Scotland 7s star back ‘home’ in Ulster

Scotland Seven’s speed merchant Max McFarland has made his Glasgow Warriors debut back ‘home’ in Ireland – the place where he forged his prowess playing tip rugby on the sloping lawns of his family residence at Dunmore Gardens.

Max McFarland at Dunmore Gardens. Picture: submitted

The 26 year-old’s first outing for the Warriors in the Kingspan Stadium in Belfast may not have been the success he and his teammates sought, but he could at least take some comfort in his first visit home since last Christmas.

McFarland, whose blistering pace dazzled fans during the Rugby World Cup Sevens last year, qualifies to play for Scotland through his Glaswegian maternal grandfather.

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But his ancestral home at Dunmore Gardens in Co Donegal is where the foundations of his rugby pedigree were laid.

“On the front lawns of Dunmore we would have played tip rugby for hours when we were kids. It’s quite sloped so I’m sure it played a part in improving my fitness in the early days. It was always an advantage to play down the hill but from memory I found myself running up it most of the time – something that has probably helped me along the way,” he laughs.

The majestic country manor house, which dates from the 18th century, is today operated as a bed and breakfast, and exclusive weddings and corporate events venue by his family - all of whom are dyed in the wool rugby fans.

The wedding venue is operated by McFarland’s sister, Amelia who also plays with exceptional pace on the wing for her local rugby club, City of Derry RFC in Northern Ireland.

McFarland’s great grandfather, Sir Basil McFarland, was capped for Ireland on four occasions between 1920 and 1922. He played for City of Derry RFC and North of Ireland FC. Sir Basil’s only son, Sir John McFarland, followed in his father’s footsteps while his son Anthony McFarland lined out for TCD, Ireland Students and London Irish.

At 5 ft 9in, McFarland is somewhat diminutive in rugby circles and his career, or at least his self-esteem, was dealt a momentary blow when he was told he was “too short” for professional rugby while playing in Leinster’s under age set-up.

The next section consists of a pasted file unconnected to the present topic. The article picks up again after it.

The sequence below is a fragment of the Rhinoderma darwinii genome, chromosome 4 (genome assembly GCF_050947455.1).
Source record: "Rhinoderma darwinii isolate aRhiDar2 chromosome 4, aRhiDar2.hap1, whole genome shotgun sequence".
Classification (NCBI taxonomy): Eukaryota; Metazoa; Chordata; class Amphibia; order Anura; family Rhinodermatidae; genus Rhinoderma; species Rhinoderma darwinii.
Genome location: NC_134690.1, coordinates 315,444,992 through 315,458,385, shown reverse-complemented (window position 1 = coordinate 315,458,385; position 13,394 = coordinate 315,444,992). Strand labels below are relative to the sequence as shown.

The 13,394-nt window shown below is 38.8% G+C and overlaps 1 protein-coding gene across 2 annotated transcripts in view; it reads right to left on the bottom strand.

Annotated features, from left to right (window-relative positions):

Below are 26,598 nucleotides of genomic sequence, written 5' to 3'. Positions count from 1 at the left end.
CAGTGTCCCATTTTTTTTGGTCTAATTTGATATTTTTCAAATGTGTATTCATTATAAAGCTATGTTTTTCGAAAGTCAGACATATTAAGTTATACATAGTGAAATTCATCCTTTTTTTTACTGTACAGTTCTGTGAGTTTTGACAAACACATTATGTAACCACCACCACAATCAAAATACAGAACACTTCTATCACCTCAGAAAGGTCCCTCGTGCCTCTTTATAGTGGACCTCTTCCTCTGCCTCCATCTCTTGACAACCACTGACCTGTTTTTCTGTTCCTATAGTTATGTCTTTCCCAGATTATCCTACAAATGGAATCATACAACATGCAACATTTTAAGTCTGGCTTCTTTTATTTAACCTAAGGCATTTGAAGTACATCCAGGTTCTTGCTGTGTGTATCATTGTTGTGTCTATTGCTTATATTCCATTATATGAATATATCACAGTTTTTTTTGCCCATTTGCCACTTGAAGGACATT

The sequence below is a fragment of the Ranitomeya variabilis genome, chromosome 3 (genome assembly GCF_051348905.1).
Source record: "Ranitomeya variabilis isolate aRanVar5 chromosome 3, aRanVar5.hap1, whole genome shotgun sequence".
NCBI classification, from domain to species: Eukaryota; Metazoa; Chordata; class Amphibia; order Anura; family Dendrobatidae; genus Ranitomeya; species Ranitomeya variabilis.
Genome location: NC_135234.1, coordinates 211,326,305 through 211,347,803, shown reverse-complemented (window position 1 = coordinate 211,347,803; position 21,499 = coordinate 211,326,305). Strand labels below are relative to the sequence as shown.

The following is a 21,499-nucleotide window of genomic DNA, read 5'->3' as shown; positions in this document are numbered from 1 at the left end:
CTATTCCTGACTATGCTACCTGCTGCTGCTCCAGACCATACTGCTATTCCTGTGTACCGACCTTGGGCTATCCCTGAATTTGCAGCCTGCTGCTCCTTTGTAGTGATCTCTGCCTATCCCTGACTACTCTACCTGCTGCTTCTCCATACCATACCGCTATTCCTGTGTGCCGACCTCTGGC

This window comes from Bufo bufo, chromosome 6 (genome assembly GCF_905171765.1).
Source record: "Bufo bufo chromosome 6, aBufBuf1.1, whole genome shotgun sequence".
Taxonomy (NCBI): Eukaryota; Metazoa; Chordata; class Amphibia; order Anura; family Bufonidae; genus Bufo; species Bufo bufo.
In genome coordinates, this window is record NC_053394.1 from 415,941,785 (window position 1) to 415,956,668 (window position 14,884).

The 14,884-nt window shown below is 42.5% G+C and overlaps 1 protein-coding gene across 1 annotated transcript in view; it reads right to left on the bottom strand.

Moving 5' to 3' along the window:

“Everything was going so well for me at Leinster. I was recognised as one of the top wingers in my age group in the Leinster set up - right through the under 18’s 19’s and 20’s. As we approached Junior World preparations, the Ireland 20’s coach rang me up and said: ‘you’re not physical enough for the professional game, you’re going to be too small, you won’t find a career in professional rugby’.

“For me that has been a great driver in my professional career, it has pushed me forward, although, I must admit, it wasn’t great to hear at the time. It was a tough blow.

“I left Ireland and made my way back into professional rugby through sevens. My mother’s father was always a proud Scotsman and when the chance game to play for Scotland, I jumped at the chance. The Scottish connection has always played a big part in our lives and it was great to get the call.

“I’m really enjoying the game right now with Scotland Sevens and have just completed a great pre-season with Glasgow Warriors, so I’m looking to push on from here.

“Although the friendly result against Ulster was disappointing, it was great to take to the pitch for the Warriors. The game may not have gone our way, but there were some good points to take from the performance. It was some consolation to see my family who all came to watch my debut at the Kingspan Stadium. The weekend before the game, I had a chance to visit them all at Dunmore in Carrigans, Co Donegal – my first trip home since Christmas.

“The strong Scottish connection with the area is very apparent - in fact there’s an Ulster Scots Museum just down the road from Dunmore. One in three people who visit the wedding venue at Dunmore are from Scotland many of whom have family connections in the area.”